Some other videoconferencing platforms worth mentioning are join.me (for which there’s an official consensus it is most suitable for team presentations), GoToMeeting and Screenhero.

Now that you’ve seen what’s there, it is up to you to decide which platform best suits your and your learners’ needs. As I said before, there is no straightforward answer to the question how to choose the right videoconferencing tool for your online class. Nevertheless, if I had to give the simplest possible answer it would be by applying this step-wise approach:

  1. Decide on your budget (or whether you want to invest in videoconferencing at all)
  2. Think what makes your online class: types of interactions you want to engage the student in, number of students, the tools you will be using the most. etc.
  3. Identify the platforms that match your budget and your class type
  4. Ask the student(s) to make the final decision.

If your student is not comfortable with any of your options, ask for a chance to demonstrate why you think one of those platforms would be ideal for your class (the most effective demonstration comes in form of a free class). However, if after the demonstration they are still reluctant, you will need to go with whatever they prefer.

How to use a videoconferencing tool in your online class?

If you decide to invest in a platform such as WizIQ, you will see that its feature and interface are adapted to its pedagogical purpose so you will probably find it intuitive to use. However, with videoconferencing platforms that are not originally designed for teaching, you might not see all the possibilities straightaway and you will find it necessary to combine the platform with a few more tools in order to have an engaging, interactive online class.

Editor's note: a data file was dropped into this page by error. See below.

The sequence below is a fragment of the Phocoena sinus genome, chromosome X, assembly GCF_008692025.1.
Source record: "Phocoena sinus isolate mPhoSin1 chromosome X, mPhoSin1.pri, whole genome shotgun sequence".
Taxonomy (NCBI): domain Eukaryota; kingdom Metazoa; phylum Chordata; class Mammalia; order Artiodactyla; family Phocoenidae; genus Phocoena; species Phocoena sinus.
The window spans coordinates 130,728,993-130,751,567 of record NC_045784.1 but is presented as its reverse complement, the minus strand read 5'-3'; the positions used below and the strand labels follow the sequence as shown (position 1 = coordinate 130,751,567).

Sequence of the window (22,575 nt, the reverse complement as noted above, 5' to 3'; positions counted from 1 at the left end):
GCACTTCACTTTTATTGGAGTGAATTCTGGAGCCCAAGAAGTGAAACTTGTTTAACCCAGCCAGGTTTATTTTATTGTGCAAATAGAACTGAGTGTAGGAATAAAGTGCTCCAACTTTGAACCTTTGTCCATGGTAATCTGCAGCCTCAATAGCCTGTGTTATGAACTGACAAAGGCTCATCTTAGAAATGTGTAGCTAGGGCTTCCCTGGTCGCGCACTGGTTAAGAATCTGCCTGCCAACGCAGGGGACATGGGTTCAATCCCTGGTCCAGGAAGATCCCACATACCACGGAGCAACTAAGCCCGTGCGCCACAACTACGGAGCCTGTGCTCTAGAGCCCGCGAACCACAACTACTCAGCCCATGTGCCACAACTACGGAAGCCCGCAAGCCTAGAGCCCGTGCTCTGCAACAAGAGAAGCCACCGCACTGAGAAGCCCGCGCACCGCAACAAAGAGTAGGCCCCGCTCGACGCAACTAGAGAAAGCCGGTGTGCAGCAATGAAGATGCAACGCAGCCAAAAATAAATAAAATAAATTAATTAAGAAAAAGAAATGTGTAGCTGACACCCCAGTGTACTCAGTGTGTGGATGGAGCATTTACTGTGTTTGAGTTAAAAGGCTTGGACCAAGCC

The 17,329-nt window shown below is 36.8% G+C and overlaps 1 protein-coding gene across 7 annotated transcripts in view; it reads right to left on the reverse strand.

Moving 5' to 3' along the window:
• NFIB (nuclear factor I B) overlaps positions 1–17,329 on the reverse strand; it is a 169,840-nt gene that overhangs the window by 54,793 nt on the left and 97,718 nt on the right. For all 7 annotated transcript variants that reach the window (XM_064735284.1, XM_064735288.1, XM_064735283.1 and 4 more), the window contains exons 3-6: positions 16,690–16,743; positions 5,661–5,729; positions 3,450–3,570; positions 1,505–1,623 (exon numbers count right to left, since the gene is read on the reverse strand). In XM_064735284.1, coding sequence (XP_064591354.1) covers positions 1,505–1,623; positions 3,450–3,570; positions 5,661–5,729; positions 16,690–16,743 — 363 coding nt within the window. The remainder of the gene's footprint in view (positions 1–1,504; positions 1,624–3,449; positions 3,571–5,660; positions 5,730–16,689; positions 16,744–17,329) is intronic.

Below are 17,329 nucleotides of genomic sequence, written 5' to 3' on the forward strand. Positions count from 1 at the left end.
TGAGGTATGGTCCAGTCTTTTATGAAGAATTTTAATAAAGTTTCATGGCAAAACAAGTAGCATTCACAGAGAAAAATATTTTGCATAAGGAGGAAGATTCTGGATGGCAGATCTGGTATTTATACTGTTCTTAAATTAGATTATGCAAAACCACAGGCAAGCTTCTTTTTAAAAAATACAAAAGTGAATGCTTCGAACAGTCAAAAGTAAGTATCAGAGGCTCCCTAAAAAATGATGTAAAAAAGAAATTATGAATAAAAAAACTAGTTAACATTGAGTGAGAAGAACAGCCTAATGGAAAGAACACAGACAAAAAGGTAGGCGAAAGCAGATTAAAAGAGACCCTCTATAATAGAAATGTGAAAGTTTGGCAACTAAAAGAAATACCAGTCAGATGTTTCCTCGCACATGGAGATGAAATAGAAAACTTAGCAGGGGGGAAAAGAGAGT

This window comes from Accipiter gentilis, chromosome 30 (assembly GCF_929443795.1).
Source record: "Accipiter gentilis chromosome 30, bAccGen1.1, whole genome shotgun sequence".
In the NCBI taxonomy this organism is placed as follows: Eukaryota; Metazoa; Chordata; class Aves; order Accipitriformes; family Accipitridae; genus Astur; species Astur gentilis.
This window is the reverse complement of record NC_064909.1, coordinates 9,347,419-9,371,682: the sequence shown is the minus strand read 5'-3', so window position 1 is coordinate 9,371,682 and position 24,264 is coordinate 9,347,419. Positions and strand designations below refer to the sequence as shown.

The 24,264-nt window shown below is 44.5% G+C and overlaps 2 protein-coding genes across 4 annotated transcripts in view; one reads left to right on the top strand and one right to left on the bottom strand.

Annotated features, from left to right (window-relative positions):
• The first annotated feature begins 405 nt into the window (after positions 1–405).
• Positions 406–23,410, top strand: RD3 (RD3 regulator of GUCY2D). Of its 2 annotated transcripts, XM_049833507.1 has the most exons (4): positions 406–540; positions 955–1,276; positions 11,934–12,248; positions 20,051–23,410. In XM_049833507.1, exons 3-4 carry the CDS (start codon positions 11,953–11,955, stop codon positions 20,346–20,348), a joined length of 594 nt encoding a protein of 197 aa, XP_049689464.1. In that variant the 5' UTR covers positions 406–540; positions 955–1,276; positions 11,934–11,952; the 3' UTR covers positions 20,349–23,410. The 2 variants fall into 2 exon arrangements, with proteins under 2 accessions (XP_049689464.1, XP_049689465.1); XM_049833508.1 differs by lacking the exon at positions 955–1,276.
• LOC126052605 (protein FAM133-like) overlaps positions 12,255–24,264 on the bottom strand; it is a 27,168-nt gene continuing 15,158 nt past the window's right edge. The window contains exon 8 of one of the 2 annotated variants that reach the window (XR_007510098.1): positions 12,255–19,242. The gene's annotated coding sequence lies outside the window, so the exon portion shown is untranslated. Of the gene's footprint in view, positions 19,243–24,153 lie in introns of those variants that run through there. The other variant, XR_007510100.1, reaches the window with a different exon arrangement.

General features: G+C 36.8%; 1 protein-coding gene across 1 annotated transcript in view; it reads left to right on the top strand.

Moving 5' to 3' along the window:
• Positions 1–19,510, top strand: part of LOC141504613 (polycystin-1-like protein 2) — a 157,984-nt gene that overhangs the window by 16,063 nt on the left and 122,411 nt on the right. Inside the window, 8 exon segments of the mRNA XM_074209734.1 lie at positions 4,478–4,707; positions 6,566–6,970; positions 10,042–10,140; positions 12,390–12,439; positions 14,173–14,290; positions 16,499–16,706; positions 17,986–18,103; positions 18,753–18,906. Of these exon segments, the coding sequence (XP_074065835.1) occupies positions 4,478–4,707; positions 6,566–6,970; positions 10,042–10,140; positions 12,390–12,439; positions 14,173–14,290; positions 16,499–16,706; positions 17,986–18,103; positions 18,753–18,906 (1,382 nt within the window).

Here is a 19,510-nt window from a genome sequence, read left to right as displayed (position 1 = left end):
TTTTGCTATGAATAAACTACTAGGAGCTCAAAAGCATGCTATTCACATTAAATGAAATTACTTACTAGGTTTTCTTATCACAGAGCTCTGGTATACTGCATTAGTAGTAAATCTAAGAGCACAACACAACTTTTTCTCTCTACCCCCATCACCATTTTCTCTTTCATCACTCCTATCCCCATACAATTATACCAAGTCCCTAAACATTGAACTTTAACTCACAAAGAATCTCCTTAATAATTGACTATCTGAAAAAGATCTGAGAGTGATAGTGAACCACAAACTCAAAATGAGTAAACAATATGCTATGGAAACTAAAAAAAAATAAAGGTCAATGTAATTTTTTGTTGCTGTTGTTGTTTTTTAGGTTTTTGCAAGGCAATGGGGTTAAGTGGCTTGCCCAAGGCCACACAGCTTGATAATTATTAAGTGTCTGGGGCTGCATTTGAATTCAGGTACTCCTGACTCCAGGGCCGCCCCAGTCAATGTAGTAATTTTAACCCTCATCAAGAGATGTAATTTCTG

Let’s start from the basics:

  1. Use the camera. It might seem like an obvious one, but I know for certain that there are students and teachers who prefer not to show their face. There’s nothing wrong with that – after all, first distance classes were successfully delivered over the telephone decades ago. However, seeing each other’s non-verbal cues will help you build the rapport with the student, so make it a rule of your class that camera must be used.
  2. Use the chat feature. This will be your whiteboard most of the times. Don’t forget to encourage your student to use it as well. In the traditional classroom, teachers would call out a student to write something on the board. I remember being on both ends of that situation and as a student I felt powerful because I got the “authority to use my teacher’s territory” (the white board). With chat I’d be surprised to see this empowerment effect as it is a feature that your students probably already heavily use in their everyday life. Still, using the chat feature will increase student engagement, in a foreign language class it will help practice their spelling and finally it will give them an opportunity to interact with you in more than one mode, which  is important as multimodality helps cater for various learning styles and needs.